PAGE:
Management by results or management by objectives

With this style of measuring goals, you and the professional set goals together. You also determine the metric criteria used to measure the goal.

For example, if the goal relates to social media engagement, you’ll define what engagement means and how you’ll calculate engagement. Then, at the end of the predetermined time period, you can check in and use those metrics to evaluate whether the goal was met.


With self-evaluation, you ask the professional to provide an honest assessment about whether they believe they’ve met their stated goals. This type of evaluation can be used to help determine whether workers feel as though they’ve improved in different soft skills or if they’ve built confidence in technical skills, for example. Ideally they’ll be able to back up their claims with demonstrated actions.

You can also use these evaluations alongside more concrete KPIs to gather a more complete picture of worker performance.

Graph or rating scale

With a graph or rating scale, you can evaluate an worker’s performance and process outputs across a variety of areas. By noting the areas where they appear to perform the weakest, you’ll be able to use this information to identify improvement targets and set goals.

After the next performance period has passed, the evaluation can be run again to see if the graph indicates the worker has made any improvement. This type of evaluation can also be done with methods like 360-degree feedback, which takes into account opinions of those the team member works with regularly when determining strengths and weaknesses.

You can then discuss what the graph shows about the worker’s ability to meet their professional development goals during the next performance review.

5 ways to reward employees for meeting their goals

When individuals and teams make progress and successfully achieve their goals, let them know that their effort is recognized. This improves employee engagement and encourages them to get involved directly with performance management.

Be sure to give verbal recognition when workers are making progress toward their goals. Consider these ideas when rewarding workers for meeting their subgoals and goals.

  • Financial compensation: You can offer a reward in the form of financial compensation to professionals who meet certain benchmarks. For example, you might give them a $100 gift card to their favorite restaurant.
  • Vacation days or time off: You can also reward a team member’s hard work with more time out of the office. For example, you might let them leave earlier on Friday afternoons or before holiday weekends as a reward for meeting their goals.
  • Companywide attention and recognition: Internal rewards and recognition, such as putting together profiles of high achievers to highlight them at the office, having the heads of the company take them out for lunch, or otherwise making it clear to the rest of the department what this professional has accomplished can also serve as a reward.
  • Reward programs: You might offer team members rewards for hitting certain benchmarks. If you structure your goals with milestones that work toward larger goals at the end of the year, you might also have the rewards get progressively larger as each benchmark is hit, culminating in team-building rewards, such as an office party or time off work for a special paid lunch.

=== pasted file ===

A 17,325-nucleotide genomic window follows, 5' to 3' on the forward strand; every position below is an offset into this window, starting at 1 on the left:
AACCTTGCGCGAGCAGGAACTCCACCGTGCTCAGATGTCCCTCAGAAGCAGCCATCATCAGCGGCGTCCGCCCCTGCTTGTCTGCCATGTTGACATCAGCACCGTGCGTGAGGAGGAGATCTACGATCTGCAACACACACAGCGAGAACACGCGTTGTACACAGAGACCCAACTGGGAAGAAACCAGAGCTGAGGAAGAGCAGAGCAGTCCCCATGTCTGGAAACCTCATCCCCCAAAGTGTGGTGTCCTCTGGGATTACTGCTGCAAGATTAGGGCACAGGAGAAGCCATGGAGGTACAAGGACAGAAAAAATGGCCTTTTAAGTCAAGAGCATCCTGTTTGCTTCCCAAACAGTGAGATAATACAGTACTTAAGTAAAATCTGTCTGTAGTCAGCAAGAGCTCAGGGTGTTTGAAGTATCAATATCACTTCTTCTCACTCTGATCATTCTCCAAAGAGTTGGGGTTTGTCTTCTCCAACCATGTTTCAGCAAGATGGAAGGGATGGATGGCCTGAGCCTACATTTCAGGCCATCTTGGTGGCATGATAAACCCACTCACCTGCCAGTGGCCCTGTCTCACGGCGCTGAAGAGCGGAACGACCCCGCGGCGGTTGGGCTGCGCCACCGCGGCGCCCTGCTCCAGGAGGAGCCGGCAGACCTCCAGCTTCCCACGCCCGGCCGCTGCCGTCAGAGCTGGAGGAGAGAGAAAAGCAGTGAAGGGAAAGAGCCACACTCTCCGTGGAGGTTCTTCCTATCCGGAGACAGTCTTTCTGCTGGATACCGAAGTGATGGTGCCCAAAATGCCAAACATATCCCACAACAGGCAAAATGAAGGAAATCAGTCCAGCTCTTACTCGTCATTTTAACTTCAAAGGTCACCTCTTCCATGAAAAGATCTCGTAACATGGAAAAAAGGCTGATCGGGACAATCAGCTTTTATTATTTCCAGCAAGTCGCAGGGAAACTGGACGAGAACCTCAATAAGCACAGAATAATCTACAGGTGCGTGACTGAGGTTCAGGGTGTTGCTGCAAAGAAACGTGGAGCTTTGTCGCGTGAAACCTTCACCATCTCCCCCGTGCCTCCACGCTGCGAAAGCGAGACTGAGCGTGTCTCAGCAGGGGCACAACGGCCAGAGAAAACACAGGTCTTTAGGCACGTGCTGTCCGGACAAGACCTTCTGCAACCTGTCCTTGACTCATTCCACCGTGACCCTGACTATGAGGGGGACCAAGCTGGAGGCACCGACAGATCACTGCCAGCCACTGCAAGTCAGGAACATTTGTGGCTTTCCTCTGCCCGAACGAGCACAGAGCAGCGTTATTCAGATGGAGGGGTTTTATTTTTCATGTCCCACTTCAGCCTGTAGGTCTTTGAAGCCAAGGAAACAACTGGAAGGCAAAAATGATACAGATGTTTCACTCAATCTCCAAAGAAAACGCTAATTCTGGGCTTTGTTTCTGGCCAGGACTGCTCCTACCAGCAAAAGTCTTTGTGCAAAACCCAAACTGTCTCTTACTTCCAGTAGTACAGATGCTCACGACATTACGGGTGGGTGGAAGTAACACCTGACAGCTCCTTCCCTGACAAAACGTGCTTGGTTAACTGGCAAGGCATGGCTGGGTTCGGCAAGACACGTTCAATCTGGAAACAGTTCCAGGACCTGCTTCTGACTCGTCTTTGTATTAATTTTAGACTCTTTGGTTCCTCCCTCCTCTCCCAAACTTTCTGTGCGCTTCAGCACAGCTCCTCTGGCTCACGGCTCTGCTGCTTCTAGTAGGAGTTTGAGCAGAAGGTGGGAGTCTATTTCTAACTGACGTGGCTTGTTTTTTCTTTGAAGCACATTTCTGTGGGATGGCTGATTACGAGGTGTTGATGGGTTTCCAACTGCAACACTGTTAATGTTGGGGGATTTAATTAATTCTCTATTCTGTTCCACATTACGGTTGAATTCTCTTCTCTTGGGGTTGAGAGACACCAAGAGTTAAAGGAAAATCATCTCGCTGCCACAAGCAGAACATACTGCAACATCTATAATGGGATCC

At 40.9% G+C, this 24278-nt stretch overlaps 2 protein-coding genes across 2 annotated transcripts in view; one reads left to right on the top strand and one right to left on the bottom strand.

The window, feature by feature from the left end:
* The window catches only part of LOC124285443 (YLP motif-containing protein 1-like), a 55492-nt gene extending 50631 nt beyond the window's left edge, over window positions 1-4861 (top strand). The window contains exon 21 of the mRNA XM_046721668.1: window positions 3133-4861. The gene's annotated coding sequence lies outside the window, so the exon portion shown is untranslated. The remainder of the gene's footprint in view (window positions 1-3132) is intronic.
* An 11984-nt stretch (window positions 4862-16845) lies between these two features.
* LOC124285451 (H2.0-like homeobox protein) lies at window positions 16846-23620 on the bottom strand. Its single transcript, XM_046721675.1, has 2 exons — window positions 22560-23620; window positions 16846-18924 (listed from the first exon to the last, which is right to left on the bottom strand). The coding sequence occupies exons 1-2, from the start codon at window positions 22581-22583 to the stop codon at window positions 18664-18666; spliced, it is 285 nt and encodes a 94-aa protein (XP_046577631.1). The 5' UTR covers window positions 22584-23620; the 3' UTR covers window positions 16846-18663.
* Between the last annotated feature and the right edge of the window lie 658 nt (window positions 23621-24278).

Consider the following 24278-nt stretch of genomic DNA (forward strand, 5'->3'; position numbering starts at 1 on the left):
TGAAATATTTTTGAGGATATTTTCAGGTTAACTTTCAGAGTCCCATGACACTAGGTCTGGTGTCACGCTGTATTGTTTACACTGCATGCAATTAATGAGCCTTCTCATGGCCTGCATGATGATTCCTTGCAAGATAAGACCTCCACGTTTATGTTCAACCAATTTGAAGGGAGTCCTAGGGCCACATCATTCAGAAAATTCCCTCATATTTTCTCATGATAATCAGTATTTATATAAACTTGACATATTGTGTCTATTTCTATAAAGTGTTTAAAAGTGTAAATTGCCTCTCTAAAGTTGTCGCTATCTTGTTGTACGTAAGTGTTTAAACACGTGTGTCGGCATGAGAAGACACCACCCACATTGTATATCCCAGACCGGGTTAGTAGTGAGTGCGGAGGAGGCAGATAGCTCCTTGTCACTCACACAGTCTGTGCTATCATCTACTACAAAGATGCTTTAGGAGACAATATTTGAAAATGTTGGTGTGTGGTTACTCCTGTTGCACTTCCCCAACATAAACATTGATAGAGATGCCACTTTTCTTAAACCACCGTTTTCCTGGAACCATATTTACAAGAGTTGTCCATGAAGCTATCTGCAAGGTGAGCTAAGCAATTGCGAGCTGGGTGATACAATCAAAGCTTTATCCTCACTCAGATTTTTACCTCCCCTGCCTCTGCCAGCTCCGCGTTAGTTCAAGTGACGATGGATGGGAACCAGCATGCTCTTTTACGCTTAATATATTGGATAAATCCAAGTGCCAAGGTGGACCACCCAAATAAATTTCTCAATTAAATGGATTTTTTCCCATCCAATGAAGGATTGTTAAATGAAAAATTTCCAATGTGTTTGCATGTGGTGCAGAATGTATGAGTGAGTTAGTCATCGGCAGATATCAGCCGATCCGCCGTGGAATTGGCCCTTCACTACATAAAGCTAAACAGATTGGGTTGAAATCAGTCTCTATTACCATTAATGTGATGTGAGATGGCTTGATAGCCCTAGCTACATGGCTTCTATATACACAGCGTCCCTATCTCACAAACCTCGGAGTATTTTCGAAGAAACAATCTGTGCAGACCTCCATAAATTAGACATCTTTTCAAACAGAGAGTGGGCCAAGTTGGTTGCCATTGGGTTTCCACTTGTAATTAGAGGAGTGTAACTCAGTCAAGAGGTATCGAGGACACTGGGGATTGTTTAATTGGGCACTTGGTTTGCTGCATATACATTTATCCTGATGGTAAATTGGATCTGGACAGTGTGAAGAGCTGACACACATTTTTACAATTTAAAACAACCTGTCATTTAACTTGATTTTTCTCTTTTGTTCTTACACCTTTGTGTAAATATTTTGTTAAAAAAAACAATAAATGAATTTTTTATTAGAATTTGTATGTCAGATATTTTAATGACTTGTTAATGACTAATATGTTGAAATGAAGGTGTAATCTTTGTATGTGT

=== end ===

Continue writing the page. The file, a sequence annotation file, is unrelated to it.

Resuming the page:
• Employee choice: You also can offer a few different reward options and give team members the chance to select. For example, some people may not appreciate companywide recognition, but they would love getting an extra day off. Others might appreciate the chance to network with organizational leaders.

Try to structure goals so that you don’t have just one winner, which can make others feel like losers. That doesn’t mean lowering the bar so mere participation is a win. Instead, help all workers achieve challenging but attainable goals, meaning more individuals earn rewards and the business has even greater wins.

The difference between personal and performance goals for employees

Generally leaders set two primary types of goals for team members. These goals encourage the maturation and professional development of team members and help the organization.

The first type of goal is a personal goal or a personal development goal. These goals focus on helping the team member grow as a professional and as an individual. This might include providing opportunities for the professional to improve their public speaking skills or encouraging them to finish their college degree. Personal goals help the staff member individually, but they also benefit the company because the worker will bring these enhanced skills and abilities back to the organization.

The second type of goal is a performance goal. These goals tie directly to the professional’s responsibilities and should be aligned with organizational KPIs. For example, goals related to increasing sales calls are considered performance goals; an increase in sales calls should help the company’s KPIs for revenue or earnings.

Final thoughts

Setting goals can help you motivate team members to do their best and improve their performance. With goal setting, you have concrete ways to measure professionals’ improvement and note their successes. Goals also help with alignment, so everyone understands the company’s core objectives. This common focus can help staff overcome their individual potential weaknesses to thrive at your organization.

As you take your business to the next level with realistic goals, it’s also important to have the right people who can focus on specific areas and help you reach key results. See how Upwork can connect you to the best freelance professionals in widely varying areas of skills and experience. They have the expertise to meet goals and get each job done.


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Sample Employee Goals: How to Setup and Measure Success